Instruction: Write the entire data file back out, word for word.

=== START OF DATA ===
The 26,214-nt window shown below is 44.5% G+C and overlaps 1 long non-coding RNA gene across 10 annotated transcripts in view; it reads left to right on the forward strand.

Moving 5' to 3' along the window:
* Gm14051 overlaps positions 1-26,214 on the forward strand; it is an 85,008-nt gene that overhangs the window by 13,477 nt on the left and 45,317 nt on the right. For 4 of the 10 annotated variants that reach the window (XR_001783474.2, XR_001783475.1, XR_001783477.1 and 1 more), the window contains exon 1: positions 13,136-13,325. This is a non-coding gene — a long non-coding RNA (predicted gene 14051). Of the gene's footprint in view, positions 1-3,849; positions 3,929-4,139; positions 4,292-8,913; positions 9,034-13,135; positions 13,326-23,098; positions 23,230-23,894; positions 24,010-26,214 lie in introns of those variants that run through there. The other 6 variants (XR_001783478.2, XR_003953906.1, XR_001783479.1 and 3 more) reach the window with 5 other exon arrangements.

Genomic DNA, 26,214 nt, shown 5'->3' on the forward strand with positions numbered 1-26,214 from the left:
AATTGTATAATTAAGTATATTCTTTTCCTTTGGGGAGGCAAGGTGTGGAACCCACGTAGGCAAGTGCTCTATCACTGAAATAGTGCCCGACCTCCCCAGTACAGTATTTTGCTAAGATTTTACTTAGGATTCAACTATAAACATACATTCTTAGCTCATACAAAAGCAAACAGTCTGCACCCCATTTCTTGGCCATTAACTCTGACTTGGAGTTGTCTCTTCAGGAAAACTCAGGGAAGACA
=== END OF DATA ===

The 26,214-nt window shown below is 44.5% G+C and overlaps 1 long non-coding RNA gene across 10 annotated transcripts in view; it reads left to right on the forward strand.

Moving 5' to 3' along the window:
* Gm14051 overlaps positions 1-26,214 on the forward strand; it is an 85,008-nt gene that overhangs the window by 13,477 nt on the left and 45,317 nt on the right. For 4 of the 10 annotated variants that reach the window (XR_001783474.2, XR_001783475.1, XR_001783477.1 and 1 more), the window contains exon 1: positions 13,136-13,325. This is a non-coding gene — a long non-coding RNA (predicted gene 14051). Of the gene's footprint in view, positions 1-3,849; positions 3,929-4,139; positions 4,292-8,913; positions 9,034-13,135; positions 13,326-23,098; positions 23,230-23,894; positions 24,010-26,214 lie in introns of those variants that run through there. The other 6 variants (XR_001783478.2, XR_003953906.1, XR_001783479.1 and 3 more) reach the window with 5 other exon arrangements.

Genomic DNA, 26,214 nt, shown 5'->3' on the forward strand with positions numbered 1-26,214 from the left:
AATTGTATAATTAAGTATATTCTTTTCCTTTGGGGAGGCAAGGTGTGGAACCCACGTAGGCAAGTGCTCTATCACTGAAATAGTGCCCGACCTCCCCAGTACAGTATTTTGCTAAGATTTTACTTAGGATTCAACTATAAACATACATTCTTAGCTCATACAAAAGCAAACAGTCTGCACCCCATTTCTTGGCCATTAACTCTGACTTGGAGTTGTCTCTTCAGGAAAACTCAGGGAAGACA